The movie looked phenomenal. Since Gareth Edwards was directing it, his sense of scale, which he so masterfully displayed in Godzilla (2014), returned refined. The Empire never looked so powerful and threatening like it did in this movie. Edward's tantalizing imagery truly gave a lot of weight to the entire film. The beautiful cinematography was backed by outstanding CGI. Apart from two CGI characters, the special effects were flawless. They melded perfectly with the scenes, whether it be a land shattering explosion or a large scale battle. 

This brings me to the action sequences. Boy oh boy were they splendid. Ground battles, in-atmosphere air battles, space battles, it was all there. And it all looked better than ever. The final act of this movie was epic beyond belief. They had the balls to take it where it needed to go and deliver it in such a way that it really satisfied my WAR portion of the inner Star Wars fan. And as mentioned earlier, Vader had quality over quantity, and this is where the bulk of it was released. And even though this was not his movie, Vader ended up having the best DAMN scene, not only in the film but arguably in the entire saga.

The movie had a decent/good score and it was reminiscent of the typical Star Wars themes, with a new twist to them. But it wasn't great, which was disappointing to me considering Micheal Giacchino composed it, and I love his other works. But I don't blame him since he only had a month to compose the entire score as Alexander Desplat was initially on board as the composer but couldn't return during re-shoots, so Giacchino was brought in at the last minute. The movie sorely needed some like 'Duel of the Fates' to match its visual epicness.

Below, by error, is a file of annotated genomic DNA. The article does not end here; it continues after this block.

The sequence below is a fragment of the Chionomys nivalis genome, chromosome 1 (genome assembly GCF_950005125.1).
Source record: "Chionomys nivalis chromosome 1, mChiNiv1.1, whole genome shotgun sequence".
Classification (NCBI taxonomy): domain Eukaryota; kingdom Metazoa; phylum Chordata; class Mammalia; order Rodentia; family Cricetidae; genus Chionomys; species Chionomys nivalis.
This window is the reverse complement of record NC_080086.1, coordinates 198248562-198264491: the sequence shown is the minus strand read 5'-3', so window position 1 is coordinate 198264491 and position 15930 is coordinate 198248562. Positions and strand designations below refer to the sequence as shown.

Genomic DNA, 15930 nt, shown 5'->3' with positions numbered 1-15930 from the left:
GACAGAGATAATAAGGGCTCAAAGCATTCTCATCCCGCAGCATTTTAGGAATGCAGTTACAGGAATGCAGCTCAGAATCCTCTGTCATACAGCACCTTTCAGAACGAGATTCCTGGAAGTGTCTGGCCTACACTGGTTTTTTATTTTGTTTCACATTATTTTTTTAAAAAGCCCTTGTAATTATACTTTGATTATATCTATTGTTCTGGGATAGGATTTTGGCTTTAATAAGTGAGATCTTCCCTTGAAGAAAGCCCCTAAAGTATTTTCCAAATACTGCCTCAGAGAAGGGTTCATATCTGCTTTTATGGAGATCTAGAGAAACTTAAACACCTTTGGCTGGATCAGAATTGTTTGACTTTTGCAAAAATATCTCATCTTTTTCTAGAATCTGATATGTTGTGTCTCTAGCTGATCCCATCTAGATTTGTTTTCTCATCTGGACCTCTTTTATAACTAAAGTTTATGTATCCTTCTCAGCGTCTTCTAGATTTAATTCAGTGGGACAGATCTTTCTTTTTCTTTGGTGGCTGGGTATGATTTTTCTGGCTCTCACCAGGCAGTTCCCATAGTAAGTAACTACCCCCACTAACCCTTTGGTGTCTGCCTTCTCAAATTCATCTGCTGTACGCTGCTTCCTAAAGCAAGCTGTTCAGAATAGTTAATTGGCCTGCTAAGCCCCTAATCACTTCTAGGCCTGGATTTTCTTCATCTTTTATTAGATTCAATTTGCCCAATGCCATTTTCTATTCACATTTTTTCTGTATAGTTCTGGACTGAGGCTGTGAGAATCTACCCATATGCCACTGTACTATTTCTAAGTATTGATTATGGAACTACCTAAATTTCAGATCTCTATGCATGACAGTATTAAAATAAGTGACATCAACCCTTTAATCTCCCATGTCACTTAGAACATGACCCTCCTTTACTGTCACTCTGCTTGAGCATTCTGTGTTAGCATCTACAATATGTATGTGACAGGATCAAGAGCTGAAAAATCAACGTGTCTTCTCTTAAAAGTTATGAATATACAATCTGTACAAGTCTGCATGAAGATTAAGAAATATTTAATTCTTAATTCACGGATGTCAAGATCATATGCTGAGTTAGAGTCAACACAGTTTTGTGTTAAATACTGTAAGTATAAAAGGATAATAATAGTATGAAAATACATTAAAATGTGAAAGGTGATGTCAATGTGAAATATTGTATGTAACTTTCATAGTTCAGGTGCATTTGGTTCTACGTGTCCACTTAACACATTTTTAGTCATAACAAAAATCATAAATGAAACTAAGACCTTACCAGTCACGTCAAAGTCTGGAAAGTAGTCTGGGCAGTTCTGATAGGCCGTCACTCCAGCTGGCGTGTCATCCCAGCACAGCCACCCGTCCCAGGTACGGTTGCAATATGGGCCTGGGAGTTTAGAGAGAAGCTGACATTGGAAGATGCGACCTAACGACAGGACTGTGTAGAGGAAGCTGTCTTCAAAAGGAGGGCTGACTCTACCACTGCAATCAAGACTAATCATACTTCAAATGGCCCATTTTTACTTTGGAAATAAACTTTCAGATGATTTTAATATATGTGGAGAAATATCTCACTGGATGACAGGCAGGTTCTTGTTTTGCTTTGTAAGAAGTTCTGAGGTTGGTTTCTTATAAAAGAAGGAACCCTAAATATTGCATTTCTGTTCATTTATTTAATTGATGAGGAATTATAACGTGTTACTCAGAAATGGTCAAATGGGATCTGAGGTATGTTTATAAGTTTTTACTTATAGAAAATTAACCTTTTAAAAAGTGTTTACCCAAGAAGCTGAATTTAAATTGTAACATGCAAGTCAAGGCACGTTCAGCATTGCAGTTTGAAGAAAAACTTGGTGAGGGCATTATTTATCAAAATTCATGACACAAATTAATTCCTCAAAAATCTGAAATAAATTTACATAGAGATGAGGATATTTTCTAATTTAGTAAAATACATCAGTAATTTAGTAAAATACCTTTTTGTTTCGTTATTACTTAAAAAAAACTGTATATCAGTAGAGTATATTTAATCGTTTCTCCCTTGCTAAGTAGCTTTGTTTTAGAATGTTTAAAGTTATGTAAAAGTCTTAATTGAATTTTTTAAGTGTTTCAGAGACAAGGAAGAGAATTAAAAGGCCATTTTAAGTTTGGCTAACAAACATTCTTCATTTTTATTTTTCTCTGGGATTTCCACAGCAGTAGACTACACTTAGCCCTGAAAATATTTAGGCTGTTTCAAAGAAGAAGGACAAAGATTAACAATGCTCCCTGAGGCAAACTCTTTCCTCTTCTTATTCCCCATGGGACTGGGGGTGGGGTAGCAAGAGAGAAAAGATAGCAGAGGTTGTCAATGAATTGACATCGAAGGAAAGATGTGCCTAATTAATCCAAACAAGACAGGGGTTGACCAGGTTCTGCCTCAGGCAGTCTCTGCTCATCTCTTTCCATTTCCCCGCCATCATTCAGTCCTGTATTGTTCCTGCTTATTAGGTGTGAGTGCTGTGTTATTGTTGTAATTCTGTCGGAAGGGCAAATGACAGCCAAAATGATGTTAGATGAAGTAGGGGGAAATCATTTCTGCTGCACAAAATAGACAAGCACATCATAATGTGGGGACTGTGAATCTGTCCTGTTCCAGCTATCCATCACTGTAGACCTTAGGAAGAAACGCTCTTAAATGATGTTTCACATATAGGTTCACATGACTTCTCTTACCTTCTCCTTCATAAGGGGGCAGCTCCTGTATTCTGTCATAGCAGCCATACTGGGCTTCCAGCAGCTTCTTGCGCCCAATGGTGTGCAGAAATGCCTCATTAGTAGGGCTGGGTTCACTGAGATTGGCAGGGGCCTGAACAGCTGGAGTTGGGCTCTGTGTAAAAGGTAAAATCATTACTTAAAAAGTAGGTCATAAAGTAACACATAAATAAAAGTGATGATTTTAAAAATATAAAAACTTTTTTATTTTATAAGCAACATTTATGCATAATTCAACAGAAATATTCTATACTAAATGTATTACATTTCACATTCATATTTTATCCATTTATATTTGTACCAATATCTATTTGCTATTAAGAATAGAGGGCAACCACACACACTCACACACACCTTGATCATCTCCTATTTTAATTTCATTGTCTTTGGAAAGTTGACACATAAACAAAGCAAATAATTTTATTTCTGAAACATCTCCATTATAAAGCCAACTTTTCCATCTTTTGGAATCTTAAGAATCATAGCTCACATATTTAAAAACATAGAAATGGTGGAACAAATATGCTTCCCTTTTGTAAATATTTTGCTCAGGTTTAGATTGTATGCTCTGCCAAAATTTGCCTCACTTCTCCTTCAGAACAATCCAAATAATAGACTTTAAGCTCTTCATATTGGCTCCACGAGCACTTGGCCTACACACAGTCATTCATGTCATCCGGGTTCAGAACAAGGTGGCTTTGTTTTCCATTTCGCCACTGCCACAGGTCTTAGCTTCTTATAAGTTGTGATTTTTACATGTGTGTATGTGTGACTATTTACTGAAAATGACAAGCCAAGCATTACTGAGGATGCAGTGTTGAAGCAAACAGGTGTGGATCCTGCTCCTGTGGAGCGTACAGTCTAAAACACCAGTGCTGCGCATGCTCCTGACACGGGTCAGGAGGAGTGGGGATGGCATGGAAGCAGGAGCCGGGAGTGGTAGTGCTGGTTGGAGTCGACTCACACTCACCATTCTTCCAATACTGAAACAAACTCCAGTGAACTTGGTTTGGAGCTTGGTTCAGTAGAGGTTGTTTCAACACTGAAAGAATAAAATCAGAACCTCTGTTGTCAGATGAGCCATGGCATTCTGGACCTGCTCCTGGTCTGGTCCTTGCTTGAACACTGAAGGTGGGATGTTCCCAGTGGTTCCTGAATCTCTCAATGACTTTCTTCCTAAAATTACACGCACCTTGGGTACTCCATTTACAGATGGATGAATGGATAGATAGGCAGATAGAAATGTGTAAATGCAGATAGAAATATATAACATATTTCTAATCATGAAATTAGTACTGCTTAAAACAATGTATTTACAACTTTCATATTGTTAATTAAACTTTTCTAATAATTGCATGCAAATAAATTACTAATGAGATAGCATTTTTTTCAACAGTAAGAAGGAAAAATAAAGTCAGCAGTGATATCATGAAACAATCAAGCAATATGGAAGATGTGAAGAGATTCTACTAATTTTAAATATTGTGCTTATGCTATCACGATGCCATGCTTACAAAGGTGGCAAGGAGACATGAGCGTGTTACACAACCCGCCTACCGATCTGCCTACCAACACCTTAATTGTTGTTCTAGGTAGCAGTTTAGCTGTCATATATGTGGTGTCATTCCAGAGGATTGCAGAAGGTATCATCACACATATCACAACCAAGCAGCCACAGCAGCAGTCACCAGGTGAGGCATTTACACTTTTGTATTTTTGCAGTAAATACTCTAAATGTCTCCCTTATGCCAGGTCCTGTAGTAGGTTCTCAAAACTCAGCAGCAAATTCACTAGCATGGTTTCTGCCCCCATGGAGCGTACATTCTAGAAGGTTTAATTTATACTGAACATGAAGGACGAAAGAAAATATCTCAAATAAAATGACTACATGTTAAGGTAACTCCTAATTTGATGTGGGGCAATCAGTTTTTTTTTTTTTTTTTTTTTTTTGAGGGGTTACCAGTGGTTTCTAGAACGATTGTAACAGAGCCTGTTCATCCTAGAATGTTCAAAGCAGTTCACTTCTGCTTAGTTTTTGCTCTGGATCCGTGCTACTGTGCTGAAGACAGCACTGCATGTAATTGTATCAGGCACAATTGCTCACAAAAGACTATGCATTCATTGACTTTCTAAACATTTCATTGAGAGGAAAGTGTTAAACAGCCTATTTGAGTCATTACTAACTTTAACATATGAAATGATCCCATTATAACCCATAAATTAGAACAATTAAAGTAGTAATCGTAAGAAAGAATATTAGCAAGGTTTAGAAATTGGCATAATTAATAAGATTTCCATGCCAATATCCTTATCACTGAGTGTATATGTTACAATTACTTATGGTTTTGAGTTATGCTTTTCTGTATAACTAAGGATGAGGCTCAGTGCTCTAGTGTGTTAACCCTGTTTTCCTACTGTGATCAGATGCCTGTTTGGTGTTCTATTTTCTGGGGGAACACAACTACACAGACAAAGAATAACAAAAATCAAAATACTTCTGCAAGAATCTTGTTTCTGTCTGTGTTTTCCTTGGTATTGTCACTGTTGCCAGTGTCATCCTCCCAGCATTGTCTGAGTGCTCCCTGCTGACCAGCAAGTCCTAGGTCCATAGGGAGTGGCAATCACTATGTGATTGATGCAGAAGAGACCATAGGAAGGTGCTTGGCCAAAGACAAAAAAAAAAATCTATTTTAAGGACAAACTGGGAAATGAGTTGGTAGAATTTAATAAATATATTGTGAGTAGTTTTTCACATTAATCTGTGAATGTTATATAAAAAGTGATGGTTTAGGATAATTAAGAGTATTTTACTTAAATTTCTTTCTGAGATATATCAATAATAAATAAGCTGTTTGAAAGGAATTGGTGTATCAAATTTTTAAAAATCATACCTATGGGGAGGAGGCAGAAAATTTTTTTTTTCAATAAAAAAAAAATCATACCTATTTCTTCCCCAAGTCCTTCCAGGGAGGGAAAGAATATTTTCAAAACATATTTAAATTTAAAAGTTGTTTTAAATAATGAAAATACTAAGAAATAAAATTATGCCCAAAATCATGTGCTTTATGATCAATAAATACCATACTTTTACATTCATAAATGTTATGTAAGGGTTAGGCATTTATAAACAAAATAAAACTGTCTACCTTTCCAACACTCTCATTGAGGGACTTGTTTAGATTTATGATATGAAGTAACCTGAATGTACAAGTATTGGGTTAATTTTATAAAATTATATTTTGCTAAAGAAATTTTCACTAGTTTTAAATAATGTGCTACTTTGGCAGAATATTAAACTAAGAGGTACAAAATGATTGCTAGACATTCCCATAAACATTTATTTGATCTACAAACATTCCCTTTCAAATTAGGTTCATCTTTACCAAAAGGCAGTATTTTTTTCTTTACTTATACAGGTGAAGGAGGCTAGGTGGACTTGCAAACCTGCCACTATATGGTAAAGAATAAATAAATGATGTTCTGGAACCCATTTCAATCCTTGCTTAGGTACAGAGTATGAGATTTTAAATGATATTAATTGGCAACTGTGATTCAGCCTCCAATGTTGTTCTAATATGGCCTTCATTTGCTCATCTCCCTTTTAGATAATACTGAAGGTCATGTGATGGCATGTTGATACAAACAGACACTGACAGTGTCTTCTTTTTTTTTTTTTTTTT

Alas, the movie wasn't perfect. Since there were so many new characters in the movie, character development got flimsy, and that sucked since all of the main characters were quite likable and I would have loved more backstory/development. The first 30 mins were too fast paced and the movie jumped from location to location, introducing places and characters, but without any breathing room, it felt a bit choppy. Here, it could have used another 15-20 mins to flesh out everything more. Another thing that bugged me was Forest Whitaker's acting. He was too overdramatic, almost to the point where it started reminding me of Eddie Redmayne in Jupiter Ascending, and that is something you DO NOT want to do. Luckily, he didn't have that much of a screen time. 

Flaws this time had an interesting spin to them. All of them were in the first half, and the movie not only got progressively better as it went along, it managed to deliver such an excellent final act that in the process, it mitigated its flaws a great deal in my eyes. They are still there, but they don't amount to much when I look at the movie as a whole and what it managed to deliver.

So, in conclusion, Rogue One was amazing, surprisingly so too since I was not expecting to like it this much. It gave me what I was hoping for, something that is hard to say for Blockbusters these days, and at the same time, gave me much more too. If you are a Star Wars fan, this is no doubt a must watch. Even if you are not a big fan of the franchise, this is still worth a watch. It's hard to say where this movie lies in my ranking of the franchise without re-watches, but for now, I'll say it is tied with The Force Awakens for the third spot, behind only A New Hope and Empire Strikes Back.